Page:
Oh, wait, now I remember why we can’t resell our e-books. The publishers tell us we can’t. We aren’t “buying” the book when we buy it in digital format. We are only buying a license to read it on a limited number of devices and that license does not include being able to resell it. Heck, we aren’t even supposed to give it away. That’s why the publishers load all that wonderful DRM into their titles.
So, let’s keep that in mind as we look at what everyone is claiming Amazon is about to do (mind you, keeping Amazon’s business model in mind, I don’t doubt they are looking for a way to do just that. But they also know there are limits built into e-books right now so this isn’t something that is going to happen any time soon). When you buy an e-book from Amazon, you are still buying that book with the same limitations on it that would be there if you bought it directly from the publisher’s site. Exceptions to this may — and that is a very big MAY — come from books published under the Kindle Direct program. Even then, if I remember correctly, you are still only buying a license. So, contract language is going to have to be changed before any legal transfer of an e-book can be made.
Instead of authors being upset with Amazon for contemplating reselling e-books, they ought to be looking at this as an opportunity to make more money. It is near to impossible to track the sales of used print books. Hell, publishers tell us on a daily basis that they can’t accurately track the sales of new print books. That’s why they rely on Bookscan to give them an estimate of the number of books that are sold. Worse, authors have bought into this and are only now, on a very small scale, starting to realize this doesn’t make sense.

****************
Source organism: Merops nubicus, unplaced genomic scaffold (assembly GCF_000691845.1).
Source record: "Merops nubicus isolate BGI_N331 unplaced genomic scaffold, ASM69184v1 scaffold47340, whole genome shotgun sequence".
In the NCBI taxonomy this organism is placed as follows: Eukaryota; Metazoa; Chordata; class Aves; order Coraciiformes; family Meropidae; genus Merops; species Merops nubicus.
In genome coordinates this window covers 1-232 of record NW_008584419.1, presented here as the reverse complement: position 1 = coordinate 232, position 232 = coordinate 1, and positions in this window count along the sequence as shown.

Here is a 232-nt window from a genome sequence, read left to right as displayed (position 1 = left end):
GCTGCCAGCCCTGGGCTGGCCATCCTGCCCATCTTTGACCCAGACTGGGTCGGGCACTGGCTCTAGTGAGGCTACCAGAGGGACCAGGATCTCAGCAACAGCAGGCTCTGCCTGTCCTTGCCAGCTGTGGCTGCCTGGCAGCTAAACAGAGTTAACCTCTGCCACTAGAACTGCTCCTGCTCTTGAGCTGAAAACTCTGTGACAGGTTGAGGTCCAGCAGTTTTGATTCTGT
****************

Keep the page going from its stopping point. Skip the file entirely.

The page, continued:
But back to e-books. To sell an e-book, it has to go through a server. That’s the joy of digital. If it has been on a server, it is traceable and trackable. That means it is easily reported in sales. (Not that the publishers will agree with that because then they might actually have to pay accurate royalties.) But that also means if an e-book is sold as “used”, it will be equally traceable and reportable. That ought to mean more money to authors.
Now, the reality of the situation is that for that to happen, there are going to have to be contract changes on the publishing end. Changes in the contracts between the publishers and Amazon and also between the publishers and the authors. Am I the only one who can see publishers rushing to redo contracts with Amazon in such a way that these resells bring money into the publishers’ coffers and yet not redoing contracts with authors to make sure they get additional money? Remember, these are the same publishers who have been known to report the exact same e-book sales numbers to authors for multiple titles, quarter after quarter. These are the same publishers who say they can’t accurately track e-book sales because, duh, they are digital and physical and we know what a good job they do on print books (snark meter is about to break).
But, no matter what Amazon plans, it isn’t going to happen overnight. This is a patent. It doesn’t mean the technology is in place and ready to go. It doesn’t mean Amazon’s corporate lawyers aren’t telling Bezos and company they need to make sure all the t’s are crossed and i’s are dotted. Not that it will stop the Amazon haters from crying “foul” again. You have to ask yourself if Barnes & Noble had filed the patent, or if Apple had, if these same folks would be pointing their fingers and lighting their virtual torches. I doubt it, especially if the announcement had come from B&N. But then I’m a cynic. Sue me.
Sorry, couldn’t help it. VBEG.
What do you think? Should we send the space marines in to knock some heads together in publishing and drag it, kicking and screaming if necessary, into the current century?